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  Communicative predictions can overrule linguistic priors

Kroczek, L. O. H., & Gunter, T. C. (2017). Communicative predictions can overrule linguistic priors. Scientific Reports, 7: 17581. doi:10.1038/s41598-017-17907-9.

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Item Permalink: http://hdl.handle.net/11858/00-001M-0000-002E-906D-7 Version Permalink: http://hdl.handle.net/21.11116/0000-0003-5E94-D
Genre: Journal Article

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 Creators:
Kroczek, Leon O. H.1, Author              
Gunter, Thomas C.1, Author              
Affiliations:
1Department Neuropsychology, MPI for Human Cognitive and Brain Sciences, Max Planck Society, ou_634551              

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Free keywords: Human behaviour; Language
 Abstract: Predictions allow for efficient human communication. To be efficient, listeners’ predictions need to be adapted to the communicative context. Here we show that during speech processing this adaptation is a highly flexible and selective process that is able to fine-tune itself to individual language styles of specific interlocutors. In a newly developed paradigm, speakers differed in the probabilities by which they used particular sentence structures. Probe trials were applied to infer participants’ syntactic expectations for a given speaker and to track changes of these expectations over time. The results show that listeners fine-tune their linguistic expectations according to the individual language style of a speaker. Strikingly, nine months after the initial experiment these highly specific expectations could be rapidly reactivated when confronted with the particular language style of a speaker but not merely on the basis of an association with speaker identity per se. These findings highlight that communicative interaction fine-tunes and consolidates interlocutor specific communicative predictions which can overrule strong linguistic priors.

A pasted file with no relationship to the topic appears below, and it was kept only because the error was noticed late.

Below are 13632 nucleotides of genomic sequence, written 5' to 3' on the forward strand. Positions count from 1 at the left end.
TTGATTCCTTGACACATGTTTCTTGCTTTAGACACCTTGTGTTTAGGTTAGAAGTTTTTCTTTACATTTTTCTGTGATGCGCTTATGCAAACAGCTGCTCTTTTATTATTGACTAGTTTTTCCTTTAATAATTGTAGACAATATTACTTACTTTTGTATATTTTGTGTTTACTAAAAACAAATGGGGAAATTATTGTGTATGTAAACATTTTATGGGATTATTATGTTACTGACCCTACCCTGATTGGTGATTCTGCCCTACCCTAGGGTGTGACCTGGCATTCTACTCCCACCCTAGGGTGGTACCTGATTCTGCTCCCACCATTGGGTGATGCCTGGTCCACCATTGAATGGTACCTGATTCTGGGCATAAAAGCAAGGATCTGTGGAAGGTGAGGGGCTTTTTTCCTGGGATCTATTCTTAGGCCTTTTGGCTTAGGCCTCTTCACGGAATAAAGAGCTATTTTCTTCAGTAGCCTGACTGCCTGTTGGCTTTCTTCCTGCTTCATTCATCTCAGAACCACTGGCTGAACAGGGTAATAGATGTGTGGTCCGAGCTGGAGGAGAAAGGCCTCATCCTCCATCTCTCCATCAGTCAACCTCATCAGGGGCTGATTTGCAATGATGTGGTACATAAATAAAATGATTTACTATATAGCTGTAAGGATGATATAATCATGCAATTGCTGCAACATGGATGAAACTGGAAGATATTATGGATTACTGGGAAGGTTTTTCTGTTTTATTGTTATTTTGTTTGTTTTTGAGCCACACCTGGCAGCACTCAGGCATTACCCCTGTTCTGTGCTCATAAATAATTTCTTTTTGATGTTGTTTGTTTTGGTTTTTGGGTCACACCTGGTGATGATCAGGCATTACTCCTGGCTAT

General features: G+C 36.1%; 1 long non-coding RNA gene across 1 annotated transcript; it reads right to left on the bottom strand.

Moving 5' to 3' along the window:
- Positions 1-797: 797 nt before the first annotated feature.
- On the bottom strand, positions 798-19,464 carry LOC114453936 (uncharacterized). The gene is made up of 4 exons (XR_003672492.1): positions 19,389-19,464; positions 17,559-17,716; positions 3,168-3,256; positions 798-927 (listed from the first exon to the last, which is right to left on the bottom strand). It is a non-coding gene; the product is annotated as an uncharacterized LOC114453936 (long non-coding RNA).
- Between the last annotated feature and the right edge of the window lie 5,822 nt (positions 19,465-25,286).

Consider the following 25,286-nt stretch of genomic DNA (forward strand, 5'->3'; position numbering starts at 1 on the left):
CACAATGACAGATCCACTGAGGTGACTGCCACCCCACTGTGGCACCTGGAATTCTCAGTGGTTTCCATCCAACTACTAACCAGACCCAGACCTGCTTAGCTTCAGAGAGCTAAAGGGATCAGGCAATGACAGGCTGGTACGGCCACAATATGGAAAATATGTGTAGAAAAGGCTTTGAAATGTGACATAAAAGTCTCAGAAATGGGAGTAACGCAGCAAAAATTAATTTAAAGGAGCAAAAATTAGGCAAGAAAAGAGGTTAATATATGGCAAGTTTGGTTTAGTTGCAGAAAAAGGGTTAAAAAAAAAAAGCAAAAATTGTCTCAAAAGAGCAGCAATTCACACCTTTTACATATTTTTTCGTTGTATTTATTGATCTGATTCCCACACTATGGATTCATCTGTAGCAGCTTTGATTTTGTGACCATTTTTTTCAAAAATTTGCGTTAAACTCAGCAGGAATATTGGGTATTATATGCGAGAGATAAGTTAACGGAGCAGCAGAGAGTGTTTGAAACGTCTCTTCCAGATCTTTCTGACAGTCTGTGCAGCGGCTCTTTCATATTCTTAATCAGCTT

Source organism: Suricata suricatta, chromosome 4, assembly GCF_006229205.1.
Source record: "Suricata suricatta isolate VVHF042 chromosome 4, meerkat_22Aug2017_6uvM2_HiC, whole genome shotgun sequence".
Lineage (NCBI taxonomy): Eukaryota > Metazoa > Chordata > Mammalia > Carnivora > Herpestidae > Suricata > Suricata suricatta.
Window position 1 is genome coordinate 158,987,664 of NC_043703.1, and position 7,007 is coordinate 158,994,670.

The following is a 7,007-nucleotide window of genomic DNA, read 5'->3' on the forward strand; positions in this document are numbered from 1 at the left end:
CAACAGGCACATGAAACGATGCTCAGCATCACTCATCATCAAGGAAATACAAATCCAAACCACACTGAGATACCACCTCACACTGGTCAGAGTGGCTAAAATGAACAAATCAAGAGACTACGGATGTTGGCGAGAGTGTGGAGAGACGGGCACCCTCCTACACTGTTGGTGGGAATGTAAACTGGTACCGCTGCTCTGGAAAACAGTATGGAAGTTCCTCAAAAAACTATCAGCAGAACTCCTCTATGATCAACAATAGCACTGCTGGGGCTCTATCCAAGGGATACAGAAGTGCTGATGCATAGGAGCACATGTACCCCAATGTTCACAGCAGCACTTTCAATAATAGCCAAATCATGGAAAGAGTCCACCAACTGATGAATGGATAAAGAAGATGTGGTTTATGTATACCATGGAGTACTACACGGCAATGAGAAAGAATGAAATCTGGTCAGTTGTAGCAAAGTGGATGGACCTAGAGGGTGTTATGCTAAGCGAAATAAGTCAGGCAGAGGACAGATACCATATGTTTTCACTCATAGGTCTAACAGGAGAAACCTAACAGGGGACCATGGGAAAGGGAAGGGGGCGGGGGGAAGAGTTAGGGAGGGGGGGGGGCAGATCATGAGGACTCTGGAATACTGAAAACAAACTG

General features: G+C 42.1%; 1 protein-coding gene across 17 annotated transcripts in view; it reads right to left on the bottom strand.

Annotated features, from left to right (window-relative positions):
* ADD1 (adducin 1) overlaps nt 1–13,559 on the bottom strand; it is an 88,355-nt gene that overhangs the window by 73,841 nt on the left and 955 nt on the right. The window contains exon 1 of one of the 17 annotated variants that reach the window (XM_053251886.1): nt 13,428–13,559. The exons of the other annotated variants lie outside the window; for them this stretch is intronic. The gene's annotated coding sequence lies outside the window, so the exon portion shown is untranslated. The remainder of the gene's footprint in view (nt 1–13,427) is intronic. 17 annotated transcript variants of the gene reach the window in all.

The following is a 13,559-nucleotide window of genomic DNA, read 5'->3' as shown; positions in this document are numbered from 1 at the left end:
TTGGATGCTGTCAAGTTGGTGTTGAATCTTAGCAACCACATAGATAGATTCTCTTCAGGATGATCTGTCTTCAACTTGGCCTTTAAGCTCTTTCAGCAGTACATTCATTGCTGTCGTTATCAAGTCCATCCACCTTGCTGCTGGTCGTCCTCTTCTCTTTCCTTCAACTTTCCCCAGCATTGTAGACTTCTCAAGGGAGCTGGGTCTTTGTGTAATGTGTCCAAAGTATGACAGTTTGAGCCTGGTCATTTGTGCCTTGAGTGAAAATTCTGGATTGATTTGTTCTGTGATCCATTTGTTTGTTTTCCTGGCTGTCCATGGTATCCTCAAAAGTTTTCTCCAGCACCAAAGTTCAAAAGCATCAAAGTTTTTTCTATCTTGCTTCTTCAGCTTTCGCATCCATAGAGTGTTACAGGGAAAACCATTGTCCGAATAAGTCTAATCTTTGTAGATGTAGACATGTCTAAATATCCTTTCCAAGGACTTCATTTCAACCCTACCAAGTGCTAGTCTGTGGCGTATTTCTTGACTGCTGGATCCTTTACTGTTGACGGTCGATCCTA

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Language(s): eng - English
 Dates: 2017-05-252017-12-042017-12-14
 Publication Status: Published online
 Pages: -
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 Table of Contents: -
 Rev. Method: Peer
 Identifiers: DOI: 10.1038/s41598-017-17907-9
PMID: 29242511
PMC: PMC5730607
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Title: Scientific Reports
  Abbreviation : Sci. Rep.
Source Genre: Journal
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Publ. Info: London, UK : Nature Publishing Group
Pages: - Volume / Issue: 7 Sequence Number: 17581 Start / End Page: - Identifier: ISSN: 2045-2322
CoNE: /journals/resource/2045-2322